IRAs & Qualified Plans – New Exception to 10% Premature Withdrawal Penalty for Birth or Adoption Costs
SECURE added a new 10% premature distribution penalty waiver for distributions used to cover childbirth or adoption expenses up to $5,000 (this is an individual limit, meaning each spouse can request a withdrawal of up to $5,000 per qualifying event). The 20% mandatory withholding for qualified retirement plan distributions is also waived. The adopted child must be either under age 18 or physically or mentally incapable of self‑support; the distribution must be made during the one‑year period following the birth or legal adoption of the child. These special distributions may be repaid to a qualified retirement plan or IRA at a later date (This provision is effective for tax years beginning after December 31, 2019). The provision comes with a proverbial double-edged sword: it allows penalty-free access to funds to cover the high expenses of adoption and child birth but also contributes to leakage by diverting retirement-designated costs for other expenses. We are rooting for the silver-lining provision of ability to repay the funds at a later date; one can hope.
Lifetime Income – Annuity Investments Get Better Portability
Lifetime income investments, such as annuities, are frequently subject to termination penalties, surrender charges, and other liquidation fees. In addition, the Internal Revenue Code imposes various withdrawal restrictions on retirement plan accounts. As a result, plan fiduciaries often shied away from offering annuities and participants were not eager to use them even when available as a plan investment. The SECURE Act seeks to address some of these concerns by permitting retirement plan participants to roll over an annuity to an IRA or another employer-sponsored retirement plan or take a distribution in the form of a qualified plan distribution annuity contract without a traditional distribution triggering event if this option is discontinued. Such distribution is now permitted starting 90 days before the date the investment is removed from the plan’s investment options list (This change is effective for plan years beginning after December 31, 2019). Employers will need to carefully consider impact of this provision on their plan. Will it accept annuity rollovers from other plans from past-employer plans of current employees or as a result of plan merger? If annuity options are already or will become a feature of their plan menu, sponsors will need to timely amend the plan to allow in-kind transfers to other plans and IRA accounts of participants.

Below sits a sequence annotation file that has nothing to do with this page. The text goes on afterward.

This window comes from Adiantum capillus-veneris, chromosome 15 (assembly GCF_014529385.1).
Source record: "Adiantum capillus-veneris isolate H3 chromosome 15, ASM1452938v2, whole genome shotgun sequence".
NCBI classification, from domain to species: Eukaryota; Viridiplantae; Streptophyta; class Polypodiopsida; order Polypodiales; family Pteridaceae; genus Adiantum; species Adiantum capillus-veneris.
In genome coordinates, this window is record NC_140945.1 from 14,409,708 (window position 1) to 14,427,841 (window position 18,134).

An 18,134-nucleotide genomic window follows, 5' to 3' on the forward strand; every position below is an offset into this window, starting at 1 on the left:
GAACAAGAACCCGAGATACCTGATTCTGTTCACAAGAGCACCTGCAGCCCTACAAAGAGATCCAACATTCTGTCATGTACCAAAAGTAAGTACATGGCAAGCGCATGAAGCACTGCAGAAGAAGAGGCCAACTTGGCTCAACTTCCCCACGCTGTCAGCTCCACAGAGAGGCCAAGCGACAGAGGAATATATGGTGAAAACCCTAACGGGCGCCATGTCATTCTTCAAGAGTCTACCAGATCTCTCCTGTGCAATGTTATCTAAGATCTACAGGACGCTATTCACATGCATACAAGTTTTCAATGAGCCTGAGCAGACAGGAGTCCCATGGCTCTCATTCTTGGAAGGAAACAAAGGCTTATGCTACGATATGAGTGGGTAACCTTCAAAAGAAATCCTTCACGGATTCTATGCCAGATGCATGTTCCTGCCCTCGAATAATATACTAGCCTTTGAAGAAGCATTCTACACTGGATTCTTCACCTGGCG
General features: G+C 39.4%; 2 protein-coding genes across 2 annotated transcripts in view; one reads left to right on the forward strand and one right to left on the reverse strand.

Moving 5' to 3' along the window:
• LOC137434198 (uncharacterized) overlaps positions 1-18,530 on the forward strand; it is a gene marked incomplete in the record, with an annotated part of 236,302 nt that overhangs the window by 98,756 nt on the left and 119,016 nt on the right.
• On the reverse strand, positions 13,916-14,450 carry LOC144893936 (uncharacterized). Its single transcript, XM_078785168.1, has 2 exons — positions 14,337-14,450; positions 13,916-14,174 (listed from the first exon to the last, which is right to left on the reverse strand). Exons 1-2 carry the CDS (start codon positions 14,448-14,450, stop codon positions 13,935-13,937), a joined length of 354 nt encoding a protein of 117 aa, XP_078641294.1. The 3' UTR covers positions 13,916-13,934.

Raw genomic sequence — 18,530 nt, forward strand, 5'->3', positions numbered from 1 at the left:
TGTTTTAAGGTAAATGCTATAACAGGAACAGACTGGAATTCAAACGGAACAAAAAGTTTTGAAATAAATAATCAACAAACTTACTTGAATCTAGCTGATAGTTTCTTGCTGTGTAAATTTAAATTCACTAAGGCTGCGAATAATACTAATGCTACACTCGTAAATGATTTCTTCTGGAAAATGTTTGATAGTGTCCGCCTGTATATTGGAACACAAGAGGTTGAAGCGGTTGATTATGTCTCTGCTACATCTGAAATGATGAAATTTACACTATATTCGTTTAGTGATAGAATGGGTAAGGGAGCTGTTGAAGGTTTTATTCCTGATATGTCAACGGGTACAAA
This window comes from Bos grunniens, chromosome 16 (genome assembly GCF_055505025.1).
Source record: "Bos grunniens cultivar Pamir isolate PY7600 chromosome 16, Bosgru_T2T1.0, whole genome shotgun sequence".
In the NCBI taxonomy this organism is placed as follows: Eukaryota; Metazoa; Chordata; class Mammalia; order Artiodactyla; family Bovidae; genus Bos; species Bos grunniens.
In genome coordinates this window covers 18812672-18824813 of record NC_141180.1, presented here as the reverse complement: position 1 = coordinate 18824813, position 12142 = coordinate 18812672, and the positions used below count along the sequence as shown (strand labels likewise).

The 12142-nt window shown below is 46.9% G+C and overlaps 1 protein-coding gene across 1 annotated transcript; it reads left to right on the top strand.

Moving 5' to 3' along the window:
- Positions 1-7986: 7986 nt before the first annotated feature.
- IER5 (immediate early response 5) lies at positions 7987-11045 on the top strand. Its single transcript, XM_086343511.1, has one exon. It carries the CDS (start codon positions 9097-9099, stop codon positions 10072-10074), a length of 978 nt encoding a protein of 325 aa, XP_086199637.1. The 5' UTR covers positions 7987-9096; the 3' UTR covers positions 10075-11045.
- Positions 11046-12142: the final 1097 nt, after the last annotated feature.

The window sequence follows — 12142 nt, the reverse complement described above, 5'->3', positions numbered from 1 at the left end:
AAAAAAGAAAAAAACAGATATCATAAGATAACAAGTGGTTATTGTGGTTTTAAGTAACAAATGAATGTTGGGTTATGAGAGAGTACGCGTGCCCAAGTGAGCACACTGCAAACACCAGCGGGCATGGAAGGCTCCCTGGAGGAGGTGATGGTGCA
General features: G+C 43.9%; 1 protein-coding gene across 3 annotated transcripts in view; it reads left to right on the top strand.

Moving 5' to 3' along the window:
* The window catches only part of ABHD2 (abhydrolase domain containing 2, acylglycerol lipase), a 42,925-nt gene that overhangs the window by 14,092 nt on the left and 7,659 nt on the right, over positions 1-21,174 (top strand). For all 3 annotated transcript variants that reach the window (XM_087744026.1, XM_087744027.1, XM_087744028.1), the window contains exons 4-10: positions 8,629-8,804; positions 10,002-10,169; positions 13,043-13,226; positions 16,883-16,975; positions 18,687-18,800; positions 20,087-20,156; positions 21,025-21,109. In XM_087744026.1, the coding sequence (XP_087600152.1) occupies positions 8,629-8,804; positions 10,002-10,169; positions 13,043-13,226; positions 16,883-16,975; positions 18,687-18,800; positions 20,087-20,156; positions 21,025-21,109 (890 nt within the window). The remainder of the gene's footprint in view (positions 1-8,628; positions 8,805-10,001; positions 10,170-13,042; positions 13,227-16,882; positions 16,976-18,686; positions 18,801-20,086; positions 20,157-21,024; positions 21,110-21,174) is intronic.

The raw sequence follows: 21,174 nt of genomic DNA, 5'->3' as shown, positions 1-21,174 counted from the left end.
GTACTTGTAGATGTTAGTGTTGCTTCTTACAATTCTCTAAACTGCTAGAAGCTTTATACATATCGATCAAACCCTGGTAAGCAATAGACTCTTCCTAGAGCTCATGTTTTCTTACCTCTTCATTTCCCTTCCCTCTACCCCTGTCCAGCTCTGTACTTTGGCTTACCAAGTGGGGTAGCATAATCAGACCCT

Lifetime Income – A Fiduciary Safe Harbor for Annuity Selection